CARBON EATERS: A tiny diatom rests between two larger copepods. By eating the little critters zooplankton prevent the carbon they contain from reaching the ocean floor. Image: COURTESY OF MARY WILCOX SILVER, UNIVERSITY OF CALIFORNIA, SANTA CRUZ
Most of the action in oceans occurs in the top 300 feet (100 meters). Microscopic plants known as phytoplankton thrive there, capturing carbon as part of photosynthesis. When the plants die, they sink and travel into a "twilight zone" of dim light before reaching the eternal darkness of the ocean's depths. According to a new survey, the biological activity in that zone acts as a gatekeeper, determining whether captured carbon is stored for millennia or quickly recycled to the surface.
Biogeochemist Ken Buesseler of the Woods Hole Oceanographic Institution in Massachusetts and a team of scientists surveyed this understudied twilight world in the Pacific Ocean both off Hawaii and Russia's Kamchatka Peninsula. Deploying new sensors that drift with sometimes strong currents (allowing better measurement of marine snow than sensors placed on the ocean floor or tethered to the surface), the team sampled the flora and fauna and measured the amount of falling carbon material captured to assess the role of the ocean as a true carbon sink. (The ocean currently absorbs roughly half of the greenhouse gases, primarily carbon dioxide, that are released by human activity.) "We were trying to measure the transfer of carbon into the deep ocean," Buesseler says.
During two separate cruises in 2004 and 2005, the scientists were able to take multiple measurements of the flux of carbon burial at the two sites. The data were consistent: Off the coast of Japan and Asia, cooler waters and greater nutrient supply support a thriving ecosystem, including larger phytoplankton incorporating relatively heavy minerals, like silica. As a result, roughly 50 percent of the captured carbon sinks through the so-called twilight zone there—perhaps because it is heavier and therefore descends faster—compared with just 20 percent in the balmier waters off Hawaii, which support smaller life-forms, researchers report this week in Science. "Once you get below 1,000 meters [3,280 feet], you really don't see much change on this last leg," Buesseler says. "Once you get it deep enough, those waters take century or millennia to reventilate."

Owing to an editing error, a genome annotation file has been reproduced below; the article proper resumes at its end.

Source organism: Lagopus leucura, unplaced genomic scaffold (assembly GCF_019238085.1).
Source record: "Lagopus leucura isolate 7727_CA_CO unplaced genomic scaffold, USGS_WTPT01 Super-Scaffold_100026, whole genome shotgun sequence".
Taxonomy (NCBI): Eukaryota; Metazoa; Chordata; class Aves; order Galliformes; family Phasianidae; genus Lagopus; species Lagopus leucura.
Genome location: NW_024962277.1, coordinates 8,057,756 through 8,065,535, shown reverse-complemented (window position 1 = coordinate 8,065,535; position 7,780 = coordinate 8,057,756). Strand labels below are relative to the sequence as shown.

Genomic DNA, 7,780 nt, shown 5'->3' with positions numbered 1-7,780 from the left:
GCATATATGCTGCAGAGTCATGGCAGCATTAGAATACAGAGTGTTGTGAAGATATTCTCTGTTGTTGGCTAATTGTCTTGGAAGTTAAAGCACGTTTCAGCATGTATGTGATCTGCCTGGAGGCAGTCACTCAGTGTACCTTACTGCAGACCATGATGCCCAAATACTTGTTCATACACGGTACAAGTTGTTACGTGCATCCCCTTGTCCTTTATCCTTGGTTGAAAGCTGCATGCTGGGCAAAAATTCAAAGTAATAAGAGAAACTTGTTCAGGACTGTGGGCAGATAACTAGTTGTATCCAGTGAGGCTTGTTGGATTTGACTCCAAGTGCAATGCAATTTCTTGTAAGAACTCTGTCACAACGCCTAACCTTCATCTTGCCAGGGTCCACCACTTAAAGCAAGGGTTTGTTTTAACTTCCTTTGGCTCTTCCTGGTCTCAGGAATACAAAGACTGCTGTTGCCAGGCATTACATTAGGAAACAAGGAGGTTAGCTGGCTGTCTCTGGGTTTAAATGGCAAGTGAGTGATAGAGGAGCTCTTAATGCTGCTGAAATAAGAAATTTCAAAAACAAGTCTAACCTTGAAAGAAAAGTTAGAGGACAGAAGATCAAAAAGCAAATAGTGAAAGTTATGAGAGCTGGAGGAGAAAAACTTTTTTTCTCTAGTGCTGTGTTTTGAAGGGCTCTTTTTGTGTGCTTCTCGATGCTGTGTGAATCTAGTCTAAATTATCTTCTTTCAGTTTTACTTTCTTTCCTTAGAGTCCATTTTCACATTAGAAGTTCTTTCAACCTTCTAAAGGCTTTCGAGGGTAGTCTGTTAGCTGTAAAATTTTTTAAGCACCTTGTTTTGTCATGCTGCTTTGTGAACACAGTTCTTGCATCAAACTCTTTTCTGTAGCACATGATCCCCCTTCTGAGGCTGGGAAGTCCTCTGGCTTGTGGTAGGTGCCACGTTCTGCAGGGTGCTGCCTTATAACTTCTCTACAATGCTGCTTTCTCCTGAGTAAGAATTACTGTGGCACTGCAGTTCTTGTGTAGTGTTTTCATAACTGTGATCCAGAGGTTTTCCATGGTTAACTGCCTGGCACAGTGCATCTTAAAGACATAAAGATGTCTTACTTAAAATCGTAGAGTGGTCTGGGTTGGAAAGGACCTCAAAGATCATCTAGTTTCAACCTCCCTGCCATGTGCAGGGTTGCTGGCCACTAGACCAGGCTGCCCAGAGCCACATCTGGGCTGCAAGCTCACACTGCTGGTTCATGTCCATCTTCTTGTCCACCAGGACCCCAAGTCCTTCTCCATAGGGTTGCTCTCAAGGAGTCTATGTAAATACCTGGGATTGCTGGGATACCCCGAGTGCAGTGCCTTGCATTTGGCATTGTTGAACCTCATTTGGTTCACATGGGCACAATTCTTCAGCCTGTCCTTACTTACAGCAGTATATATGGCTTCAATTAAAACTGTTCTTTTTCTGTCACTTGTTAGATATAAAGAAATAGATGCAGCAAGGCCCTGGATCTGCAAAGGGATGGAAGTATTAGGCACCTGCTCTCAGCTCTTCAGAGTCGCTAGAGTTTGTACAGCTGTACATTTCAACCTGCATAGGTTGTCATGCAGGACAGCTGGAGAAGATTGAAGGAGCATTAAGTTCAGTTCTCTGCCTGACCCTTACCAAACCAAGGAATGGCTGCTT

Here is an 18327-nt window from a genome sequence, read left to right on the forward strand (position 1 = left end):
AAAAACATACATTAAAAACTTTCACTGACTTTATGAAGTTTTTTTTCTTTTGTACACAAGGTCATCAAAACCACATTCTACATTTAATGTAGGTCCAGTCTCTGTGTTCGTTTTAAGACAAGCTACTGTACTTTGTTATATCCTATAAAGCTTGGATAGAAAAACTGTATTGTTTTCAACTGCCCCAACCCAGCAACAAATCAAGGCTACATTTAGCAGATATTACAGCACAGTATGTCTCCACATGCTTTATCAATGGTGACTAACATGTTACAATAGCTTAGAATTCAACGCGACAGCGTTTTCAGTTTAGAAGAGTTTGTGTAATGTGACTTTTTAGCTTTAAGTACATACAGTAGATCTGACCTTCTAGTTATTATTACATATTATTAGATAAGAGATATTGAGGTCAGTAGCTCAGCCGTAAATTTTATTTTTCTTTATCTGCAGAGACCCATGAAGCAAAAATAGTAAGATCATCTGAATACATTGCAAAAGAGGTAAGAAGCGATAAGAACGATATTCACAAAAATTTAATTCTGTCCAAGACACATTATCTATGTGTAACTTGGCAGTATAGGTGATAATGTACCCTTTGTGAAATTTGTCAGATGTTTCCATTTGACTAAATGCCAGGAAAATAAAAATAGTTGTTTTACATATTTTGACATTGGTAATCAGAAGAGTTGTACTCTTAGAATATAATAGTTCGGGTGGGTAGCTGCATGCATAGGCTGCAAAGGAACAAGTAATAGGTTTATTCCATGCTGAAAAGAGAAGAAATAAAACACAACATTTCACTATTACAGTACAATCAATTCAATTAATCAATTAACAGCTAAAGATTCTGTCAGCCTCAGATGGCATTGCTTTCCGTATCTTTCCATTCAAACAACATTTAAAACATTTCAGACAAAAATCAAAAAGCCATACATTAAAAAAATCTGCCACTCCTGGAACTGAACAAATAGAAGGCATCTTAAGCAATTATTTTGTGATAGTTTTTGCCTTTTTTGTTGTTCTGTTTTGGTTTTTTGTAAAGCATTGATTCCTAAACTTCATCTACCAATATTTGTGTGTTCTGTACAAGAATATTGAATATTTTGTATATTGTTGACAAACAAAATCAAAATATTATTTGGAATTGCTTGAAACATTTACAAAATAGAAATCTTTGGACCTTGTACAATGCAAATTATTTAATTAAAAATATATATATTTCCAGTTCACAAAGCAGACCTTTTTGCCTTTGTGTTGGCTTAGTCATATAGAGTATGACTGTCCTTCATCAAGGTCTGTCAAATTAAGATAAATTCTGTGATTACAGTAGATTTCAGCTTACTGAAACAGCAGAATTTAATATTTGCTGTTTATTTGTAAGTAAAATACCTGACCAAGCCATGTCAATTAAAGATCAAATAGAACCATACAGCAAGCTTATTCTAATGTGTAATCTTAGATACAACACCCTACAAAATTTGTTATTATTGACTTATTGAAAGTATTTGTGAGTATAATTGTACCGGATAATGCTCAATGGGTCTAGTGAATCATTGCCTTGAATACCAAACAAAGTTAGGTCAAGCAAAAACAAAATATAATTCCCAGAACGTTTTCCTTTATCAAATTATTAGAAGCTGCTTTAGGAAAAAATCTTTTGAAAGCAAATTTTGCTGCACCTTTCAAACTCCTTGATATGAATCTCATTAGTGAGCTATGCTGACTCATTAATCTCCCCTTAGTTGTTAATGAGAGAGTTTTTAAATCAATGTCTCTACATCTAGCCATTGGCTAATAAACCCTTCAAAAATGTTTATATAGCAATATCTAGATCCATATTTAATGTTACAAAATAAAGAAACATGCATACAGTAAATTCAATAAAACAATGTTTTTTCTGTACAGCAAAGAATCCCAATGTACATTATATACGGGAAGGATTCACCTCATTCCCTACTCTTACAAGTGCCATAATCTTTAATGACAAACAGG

The researchers can assess how much carbon can be captured and stored in the deep oceans by studying the amount of carbon that gets recycled back to the surface. Currently, that carbon capture is measured by the Martin curve—a set of data from the 1980s that shows how more carbon is trapped the deeper into the ocean it moves. But Buesseler says the Martin curve would underestimate how much carbon gets through in Asia by 50 percent while doubling the actual rate off Hawaii. "It is a good average but it doesn't describe the dynamics of the system where the ocean might be a good carbon sink," he notes. "We've really only scratched the surface."
Already the team has improved its sensor design and plans to take a series of samples in the waters off Bermuda to examine seasonal variations and other fluxes. "We know there are variations in the deep ocean," Buesseler explains. "Much of that seems to be controlled not by changes at the surface but by variations in the twilight zone." He adds: "This twilight zone acts as a gate for the transfer of carbon to the deep ocean." The ability of the ocean to save the globe from climate change may hinge on the behavior of microscopic animals in a dim, watery world.